This page includes links to relevant resources on women's groups and COVID-19 that ECWG and partners have produced:
Research and Resources
Using data on a large women’s livelihoods program in India – the National Rural Livelihoods Mission (NRLM) – and a difference-in-differences design, this paper estimates that average monthly savings by SHG members of the NRLM declined by 85% during the nationwide lockdown from March to July of 2020. Decline in monthly SHG savings was likely driven by loss in income sources combined with lockdown stringency. Data from longitudinal phone surveys in six states indicate 30% decline in consumption and 26 percentage-point decline in work opportunities for both SHG and non-SHG households during this time. Although SHG households had lower consumption pre-pandemic compared to non-SHG households, both groups were equally impacted by the lockdown. In addition, households that received assistance from SHGs in procuring food grains or through community kitchens reported significantly lower rates of food insecurity. We present these results in a working paper.
This paper presents emerging evidence from studies in diverse contexts in sub-Saharan Africa —with a deep dive into Nigeria and Uganda—on how COVID-19 has affected women’s groups and how these groups have helped mitigate the gendered effects of the pandemic’s and the associated policy responses’ consequences up until April 2021. The synthesis presents evidence that savings groups found ways to continue operating, provided leadership opportunities for women during the pandemic, and mitigated some of the negative economic consequences of COVID-19 on individual savings group members. Savings, credit, and group support from other members all likely contributed to the ability of groups to positively affect women’s group member’s resilience during COVID-19. However, savings groups themselves often faced financial challenges because of decreased savings, which sometimes resulted in the depletion of group assets. These findings are consistent with a recent evidence synthesis on how past covariate shocks affected women’s groups and their members. We conclude the paper by presenting various policy recommendations to enable savings groups to achieve improvements in women’s empowerment and economic outcomes and research recommendations to address some of the current evidence-gaps on how COVID-19 is affecting women’s groups and their members.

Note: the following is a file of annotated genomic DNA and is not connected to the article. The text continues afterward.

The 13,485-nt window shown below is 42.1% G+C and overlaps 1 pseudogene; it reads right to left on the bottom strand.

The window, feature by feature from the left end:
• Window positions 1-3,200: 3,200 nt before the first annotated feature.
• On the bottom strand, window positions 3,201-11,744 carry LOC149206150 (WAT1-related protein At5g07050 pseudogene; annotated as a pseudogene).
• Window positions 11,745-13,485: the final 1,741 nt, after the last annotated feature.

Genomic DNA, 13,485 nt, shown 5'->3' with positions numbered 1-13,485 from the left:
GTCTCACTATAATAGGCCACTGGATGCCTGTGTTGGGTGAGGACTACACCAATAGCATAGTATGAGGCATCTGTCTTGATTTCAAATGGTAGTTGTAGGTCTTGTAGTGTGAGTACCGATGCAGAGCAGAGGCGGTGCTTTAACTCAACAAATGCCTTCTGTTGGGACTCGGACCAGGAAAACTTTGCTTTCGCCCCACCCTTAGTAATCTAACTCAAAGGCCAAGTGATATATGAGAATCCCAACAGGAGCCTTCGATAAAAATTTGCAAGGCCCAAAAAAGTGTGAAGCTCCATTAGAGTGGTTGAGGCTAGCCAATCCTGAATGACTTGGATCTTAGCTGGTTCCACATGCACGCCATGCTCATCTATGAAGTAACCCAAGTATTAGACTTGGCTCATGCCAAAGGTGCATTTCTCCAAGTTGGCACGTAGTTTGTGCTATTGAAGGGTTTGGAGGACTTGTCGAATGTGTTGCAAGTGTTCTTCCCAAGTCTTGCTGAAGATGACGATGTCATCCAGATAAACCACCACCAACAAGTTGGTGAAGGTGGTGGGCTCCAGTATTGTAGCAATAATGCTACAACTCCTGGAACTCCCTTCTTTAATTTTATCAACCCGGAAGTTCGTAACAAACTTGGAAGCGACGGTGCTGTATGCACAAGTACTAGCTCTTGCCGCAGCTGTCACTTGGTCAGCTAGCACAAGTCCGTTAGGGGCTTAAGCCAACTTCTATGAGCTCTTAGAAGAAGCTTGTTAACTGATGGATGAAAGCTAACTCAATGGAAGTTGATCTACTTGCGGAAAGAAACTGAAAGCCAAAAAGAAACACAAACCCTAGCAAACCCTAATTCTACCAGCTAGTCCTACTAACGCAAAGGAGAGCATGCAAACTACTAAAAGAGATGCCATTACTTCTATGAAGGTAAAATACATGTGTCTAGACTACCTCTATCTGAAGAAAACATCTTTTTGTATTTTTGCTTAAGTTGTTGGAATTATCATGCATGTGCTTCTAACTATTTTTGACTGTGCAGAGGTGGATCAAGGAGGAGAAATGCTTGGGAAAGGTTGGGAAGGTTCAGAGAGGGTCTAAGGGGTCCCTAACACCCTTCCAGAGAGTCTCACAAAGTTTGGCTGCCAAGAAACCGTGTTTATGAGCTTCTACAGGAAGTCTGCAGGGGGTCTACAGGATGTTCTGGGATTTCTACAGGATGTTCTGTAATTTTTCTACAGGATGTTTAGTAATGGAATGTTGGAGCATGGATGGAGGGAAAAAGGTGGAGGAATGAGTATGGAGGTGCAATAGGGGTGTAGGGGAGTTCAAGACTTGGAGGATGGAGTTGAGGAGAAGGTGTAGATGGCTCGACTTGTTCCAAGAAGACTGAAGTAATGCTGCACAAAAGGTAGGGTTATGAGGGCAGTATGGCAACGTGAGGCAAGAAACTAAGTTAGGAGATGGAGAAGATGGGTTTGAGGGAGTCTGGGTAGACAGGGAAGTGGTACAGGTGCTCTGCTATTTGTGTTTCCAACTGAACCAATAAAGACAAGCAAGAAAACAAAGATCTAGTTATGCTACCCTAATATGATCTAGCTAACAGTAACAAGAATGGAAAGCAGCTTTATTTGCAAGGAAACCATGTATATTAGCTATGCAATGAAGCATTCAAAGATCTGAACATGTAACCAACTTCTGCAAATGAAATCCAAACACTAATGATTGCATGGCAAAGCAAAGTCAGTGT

As is the case around the world, the COVID-19 pandemic has disproportionately affected women and has reversed progress in gender equality across sub-Saharan Africa. However, recent studies indicate that women’s savings groups have adapted in various contexts to the pandemic. For example, studies from Nigeria and Uganda suggest that these groups cushion some of the economic impacts and have been key in supporting community responses during the crisis.
The Evidence Consortium on Women’s groups collaborated with a group of practitioners, researchers, and funders to conduct an evidence review of how women’s savings groups and their members have navigated the pandemic. Based on emerging findings, they advance a series of recommendations for how governments, organizations, donors, and researchers can support savings groups. This report captures findings from studies undertaken across sub-Saharan Africa over the past year. It focuses on the impact the pandemic (and some of the associated policy responses) have had on savings groups and other women’s groups as well as the ability of these groups to mitigate the effects of shocks for their members and communities.
This report was developed by: Eve Namisango at Africa Centre for Systematic Reviews at Makerere University and the Evidence Consortium on Women’s Groups; Thomas de Hoop, Chinmaya Holla, and Garima Siwach at the American Institutes for Research and the Evidence Consortium on Women’s Groups; Sybil Chidiac and Shubha Jayaram at the Bill & Melinda Gates Foundation; Jenna Grzeslo and Munshi Sulaiman at BRAC; Emily Janoch and Grace Majara at CARE; Olayinka Adegbite, Leigh Anderson, and Rebecca Walcott at EPAR Evans School of Public Policy and Governance and the Evidence Consortium on Women’s Groups; Krishna Jafa at Global Center for Gender Equality at Stanford University; Sapna Desai and Osasuyi Dirisu at Population Council and the Evidence Consortium on Women’s Groups; Tabitha Mulyampiti at School of Women and Gender Studies at Makerere University and the Evidence Consortium on Women’s Groups; Julia Hakspiel at MarketShare Associates; and David Panetta at SEEP Network.